The Treaty of Berlin was signed by Austria-Hungary, France, Germany, Great Britain and Ireland, Italy, Russia and the Ottoman Empire on 13 July 1878 with as one of its goals the redrawing of the map of Southeastern Europe. Article 25 of the Treaty granted Austria-Hungary a mandate to occupy, secure the military defence, and administer the territory of Bosnia and Herzegovina, although it was to remain under the formal sovereignty of the Ottoman Empire. In the autumn of 1878 after it became clear that the occupation would be completed successfully, a decision had to be made as to which body would manage the occupied territory. The Acts dated 16 September and 29 October 1878 entrusted the administration of Bosnia and Herzegovina to a joint supreme council of ministers, absolutely, with established within it a Commission for the Affairs of Bosnia and Herzegovina (Komisija za poslove Bosne i Hercegovine) (Izvještaj o upravi Bosne i Hercegovine 1906, 17).
However, it soon became apparent that the Commission for the Affairs of Bosnia and Herzegovina was unable to discuss effectively all matters related to the occupied territory, holding only 35 sessions between 25 September 1878 and 27 May 1879 (Isović 2007, 312). In February 1879 the administration was transferred to the joint Ministry of Finance that had been established in 1867 when Austria and Hungary had formed the Dual Monarchy, and within that Ministry a Department for the Affairs of Bosnia and Herzegovina (Odjeljenje za poslove Bosne i Hercegovine) was established. Ever afterwards, the Joint Ministry of Finance was referred to as the Bosnian Ministry also (Goreczky 2007, 77). With the establishment of the Department for the Affairs of Bosnia and Herzegovina the Ministry was effectively given a new field of work, its authority over Bosnia and Herzegovina now defined by the Law on Administration, dated 22 February 1880 (Hauptmann 1963, 15; Juzbašić 2002, 11–49).
The records of the work of the initial Commission for the Affairs of Bosnia and Herzegovina—including the minutes of all those 35 sessions of the Commission—became also part of the archive of the Joint Ministry of Finance, accessible through both a chronological index and an alphabetical register of subjects. The Commission issued 706 documents, 629 of which have been preserved, and they too have been catalogued alphabetically by subject in a register (Isović 2007, 312–14). Both sets of records are valuable tools for researchers interested in the early history of the occupation of Bosnia and Herzegovina.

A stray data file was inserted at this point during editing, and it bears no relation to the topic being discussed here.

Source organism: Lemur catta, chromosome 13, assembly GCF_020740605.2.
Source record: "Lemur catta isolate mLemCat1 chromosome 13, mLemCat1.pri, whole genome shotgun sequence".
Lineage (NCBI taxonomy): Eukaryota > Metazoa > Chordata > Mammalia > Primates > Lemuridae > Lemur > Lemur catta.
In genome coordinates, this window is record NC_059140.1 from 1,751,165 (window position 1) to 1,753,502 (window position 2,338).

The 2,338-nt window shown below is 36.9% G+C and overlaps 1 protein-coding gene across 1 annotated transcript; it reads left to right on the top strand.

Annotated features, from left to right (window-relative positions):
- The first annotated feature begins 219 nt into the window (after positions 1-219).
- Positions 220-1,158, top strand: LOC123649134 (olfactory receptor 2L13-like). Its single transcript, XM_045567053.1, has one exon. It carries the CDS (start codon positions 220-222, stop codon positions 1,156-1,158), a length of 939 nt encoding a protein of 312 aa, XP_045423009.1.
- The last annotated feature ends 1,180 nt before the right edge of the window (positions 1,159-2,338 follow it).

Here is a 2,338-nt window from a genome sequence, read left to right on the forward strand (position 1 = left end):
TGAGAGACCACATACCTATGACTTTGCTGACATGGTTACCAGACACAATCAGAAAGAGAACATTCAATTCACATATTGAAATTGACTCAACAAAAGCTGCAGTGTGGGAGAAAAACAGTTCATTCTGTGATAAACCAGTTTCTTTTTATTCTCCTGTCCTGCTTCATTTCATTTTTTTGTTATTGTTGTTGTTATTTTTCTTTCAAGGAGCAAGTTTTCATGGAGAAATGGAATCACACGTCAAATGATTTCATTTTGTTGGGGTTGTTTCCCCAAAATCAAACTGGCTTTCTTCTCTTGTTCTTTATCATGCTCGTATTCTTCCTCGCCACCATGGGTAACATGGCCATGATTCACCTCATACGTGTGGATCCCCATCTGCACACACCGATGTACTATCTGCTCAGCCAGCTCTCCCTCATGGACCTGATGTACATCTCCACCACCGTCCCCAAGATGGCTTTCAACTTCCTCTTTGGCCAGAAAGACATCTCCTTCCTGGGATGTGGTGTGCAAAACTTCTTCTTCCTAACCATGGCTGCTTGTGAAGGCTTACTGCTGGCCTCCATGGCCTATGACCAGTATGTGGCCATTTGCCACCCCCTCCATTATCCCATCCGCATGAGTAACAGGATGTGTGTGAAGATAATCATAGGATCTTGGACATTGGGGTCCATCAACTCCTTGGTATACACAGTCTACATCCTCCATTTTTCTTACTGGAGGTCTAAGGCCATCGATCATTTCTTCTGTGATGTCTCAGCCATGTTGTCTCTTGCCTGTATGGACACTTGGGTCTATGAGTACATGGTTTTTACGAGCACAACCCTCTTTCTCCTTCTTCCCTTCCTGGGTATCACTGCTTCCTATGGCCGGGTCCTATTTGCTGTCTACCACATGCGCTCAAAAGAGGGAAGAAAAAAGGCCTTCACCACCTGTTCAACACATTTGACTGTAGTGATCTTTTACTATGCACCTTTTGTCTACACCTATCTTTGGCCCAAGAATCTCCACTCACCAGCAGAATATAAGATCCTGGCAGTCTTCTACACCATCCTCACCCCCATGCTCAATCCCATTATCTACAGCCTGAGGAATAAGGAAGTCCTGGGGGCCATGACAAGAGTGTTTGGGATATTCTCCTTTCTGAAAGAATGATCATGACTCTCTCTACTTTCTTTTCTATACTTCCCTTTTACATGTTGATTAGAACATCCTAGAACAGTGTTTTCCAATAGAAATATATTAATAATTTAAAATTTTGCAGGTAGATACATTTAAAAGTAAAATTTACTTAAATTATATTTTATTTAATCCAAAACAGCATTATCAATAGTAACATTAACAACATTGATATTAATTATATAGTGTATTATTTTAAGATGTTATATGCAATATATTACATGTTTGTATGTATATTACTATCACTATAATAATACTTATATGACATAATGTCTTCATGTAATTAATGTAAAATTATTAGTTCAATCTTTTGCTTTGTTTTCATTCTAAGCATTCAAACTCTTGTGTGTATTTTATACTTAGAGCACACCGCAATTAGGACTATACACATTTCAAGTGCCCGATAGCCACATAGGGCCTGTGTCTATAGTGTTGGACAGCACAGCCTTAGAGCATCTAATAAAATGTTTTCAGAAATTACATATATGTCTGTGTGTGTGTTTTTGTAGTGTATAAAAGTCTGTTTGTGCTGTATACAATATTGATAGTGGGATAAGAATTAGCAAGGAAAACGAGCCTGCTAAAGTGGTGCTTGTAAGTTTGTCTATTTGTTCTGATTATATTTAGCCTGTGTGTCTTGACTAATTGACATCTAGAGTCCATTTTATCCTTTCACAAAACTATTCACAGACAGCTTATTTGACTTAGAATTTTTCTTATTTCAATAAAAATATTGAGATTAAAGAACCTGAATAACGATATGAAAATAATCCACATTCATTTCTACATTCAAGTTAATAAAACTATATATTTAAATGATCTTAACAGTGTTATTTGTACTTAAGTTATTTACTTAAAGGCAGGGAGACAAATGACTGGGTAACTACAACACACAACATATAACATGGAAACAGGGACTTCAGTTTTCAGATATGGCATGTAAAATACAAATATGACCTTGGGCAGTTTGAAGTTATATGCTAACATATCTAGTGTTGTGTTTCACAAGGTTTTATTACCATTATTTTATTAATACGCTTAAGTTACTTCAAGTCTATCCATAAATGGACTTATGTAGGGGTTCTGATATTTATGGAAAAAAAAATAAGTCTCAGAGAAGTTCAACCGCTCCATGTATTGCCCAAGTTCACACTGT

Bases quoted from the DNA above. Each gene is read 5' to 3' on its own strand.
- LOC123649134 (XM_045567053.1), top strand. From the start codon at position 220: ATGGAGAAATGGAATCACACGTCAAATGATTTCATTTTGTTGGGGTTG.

Beyond that, the records now in the fonds of the Joint Ministry of Finance, Department for Bosnia and Herzegovina, are threefold. The files created by the Department during its work are known as the general files; those created by the Präsidium, the Department’s managing body, are called the “Präsidium files” and bear the special designation Präs. Most Präsidium documents were confidential and concerned the political situation in Bosnia and Herzegovina, whereas the general files were thematically much more diverse (Bogićević 1952, 49). Although there is no direct connection with the registrational archive of the Department for the Affairs of Bosnia and Herzegovina, the third section of the fonds consists of the private correspondence of high-ranking officials of the Department and the Provincial Government in Sarajevo, the so-called Private Registry. Most records within the collection are hand-written in the Gothic German Fraktur script, leaving them difficult to read for those without specific training. Typewritten documents appeared only at the beginning of the 20th century.
It is important to emphasize that in addition to the files mentioned, record-keeping aids from the Austro-Hungarian period have also been preserved, which facilitate the work of researchers—although some improvements by today’s archivists would seem appropriate. For example, for working on the general files of the Joint Ministry of Finance, researchers have at their disposal the subject registers (called Materie), large heavy books impractical to use, and which are extremely fragile after more than 140 years in existence. The digitization of those registers should really be a future priority of the Archives of Bosnia and Herzegovina. In addition, the entries in these books are not always easy to decipher, as different scribes entered short content descriptions of documents in their various handwritings. The result then, is that the Austro-Hungarian colonial archival heritage seems somewhat incomprehensible, or at least not the most welcoming, almost as if willfully shrouded under a veil of secrecy. The researcher must be experienced enough to know within which larger thematic frameworks they can find records related to their particular research topic, and even with that knowledge things are not always straightforward. For example, a regulation related to schools will not necessarily be kept under “Education”, perhaps instead being found under “Law”, for which there are usually hundreds of entries about various legal acts passed or prepared for some particular year. Among the search for documents one can soon imagine one is in a maze.
Despite such aggravating circumstances, these old registers are of great value to researchers because they were created following a name–subject principle, so that an extremely extensive archive can be searched by name or subject, which are arranged alphabetically. The covers of each record, listing all other records related to that record as well as the document’s topic, are another aggravation for researchers. However, at the same time, Carlo Ginzburg’s “archives of repression” emanate from these old books in the very choices of names and subjects, for their creators directly channel the researcher towards specific subjects such as education, law, or religious questions. A similar situation is found in the Präsidium files, where name–subject indexes are also existent and helpful. However, information on women prisoners, or juvenile offenders—where it existed—was hidden away within larger thematic units, so that documents related to such topics can be found only by researchers with extensive research experience.